— SEIU (@SEIU) June 4, 2022
In a statement released ahead of Monday’s press conference, Barber noted that “our nation is experiencing a historic wave of labor uprisings led by the workers who are demanding that the value of their work be represented in their pay, their working conditions, and in our nation’s laws.”
“The widespread worker-led actions we are witnessing in America today are alarm bells that should force the nation to pay attention to the economic emergency that includes everything from the lack of a federally mandated living wage to the devastating impact of Covid on poor and low-wealth communities,” said Barber.
“It is time for the president to act on his pre-election promise to address poverty,” he added. “More jobs alone, with a $7.25 per hour federal minimum wage, equal more poverty. This is why labor unions are joining our call to the president to use his power to lift the voices of impacted people and to act now.”
Dozens of unions representing millions of working people—including the AFL-CIO; American Federation of Teachers; American Federation of State, County, and Municipal Employees; American Postal Workers Union; Association of Flight Attendants; Communications Workers of America; National Education Association, Service Employees International Union; UNITE HERE; United Steelworkers; United Food and Commercial Workers Union; and United Electrical, Radio, and Machine Workers of America—recently released a video endorsing the upcoming assembly and march.
“Working people are fed up and fired up, and in workplaces across the country, we are saying enough is enough,” AFL-CIO president Liz Shuler said in a statement. “We are tired of the rich getting richer while breaking the rules as working families just struggle to get by… We will join together in D.C. to call for an end to poverty.”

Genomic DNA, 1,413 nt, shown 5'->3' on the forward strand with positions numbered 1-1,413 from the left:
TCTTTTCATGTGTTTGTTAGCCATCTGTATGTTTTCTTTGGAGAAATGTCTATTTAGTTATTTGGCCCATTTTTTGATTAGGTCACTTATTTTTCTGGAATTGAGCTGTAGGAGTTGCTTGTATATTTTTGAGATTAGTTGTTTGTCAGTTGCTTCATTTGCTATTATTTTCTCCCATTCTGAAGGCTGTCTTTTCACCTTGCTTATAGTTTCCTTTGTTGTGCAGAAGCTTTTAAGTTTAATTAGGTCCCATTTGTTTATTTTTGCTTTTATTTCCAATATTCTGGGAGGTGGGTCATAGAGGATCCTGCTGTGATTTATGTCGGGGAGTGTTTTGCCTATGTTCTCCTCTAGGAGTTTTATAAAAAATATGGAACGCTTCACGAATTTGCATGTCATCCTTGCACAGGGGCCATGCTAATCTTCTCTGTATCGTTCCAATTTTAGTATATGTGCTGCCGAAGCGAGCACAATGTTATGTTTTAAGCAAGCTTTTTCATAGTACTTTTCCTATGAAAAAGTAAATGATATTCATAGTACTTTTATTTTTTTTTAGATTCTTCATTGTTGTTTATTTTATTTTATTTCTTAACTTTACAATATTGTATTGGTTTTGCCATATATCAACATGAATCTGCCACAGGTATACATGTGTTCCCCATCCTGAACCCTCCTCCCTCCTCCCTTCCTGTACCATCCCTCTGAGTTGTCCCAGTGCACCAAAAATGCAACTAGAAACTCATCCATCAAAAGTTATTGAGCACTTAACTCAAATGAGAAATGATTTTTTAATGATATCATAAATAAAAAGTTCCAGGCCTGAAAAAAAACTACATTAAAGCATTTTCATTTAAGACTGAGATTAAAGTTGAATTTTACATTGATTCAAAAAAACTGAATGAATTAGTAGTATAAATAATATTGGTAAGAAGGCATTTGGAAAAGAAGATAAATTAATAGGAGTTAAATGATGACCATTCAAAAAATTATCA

SEIU president Mary Kay Henry, AFSCME president Lee Saunders, and Keturah Johnson, international vice president of AFA-CWA, echoed that message on Monday.
Theoharis, for her part, pointed out that the refusal of right-wing Democratic Sen. Joe Manchin (W.Va.) and Senate Republicans to extend the expanded Child Tax Credit—which has coincided with Congress’ approval of billions of dollars in weapons shipments to Ukraine—has worsened hunger for millions of U.S. families.
“War and militarism remain enemies of the poor,” she said, “both here in the United States and across the world.”
Barber, meanwhile, added that “the nation cannot ultimately expect any kind of economic stability as long as you have a constituency of over 140 million people living at the bottom—struggling at the bottom.”
We remind our readers that publication of articles on our site does not mean that we agree with what is written. Our policy is to publish anything which we consider of interest, so as to assist our readers in forming their opinions. Sometimes we even publish articles with which we totally disagree, since we believe it is important for our readers to be informed on as wide a spectrum of views as possible.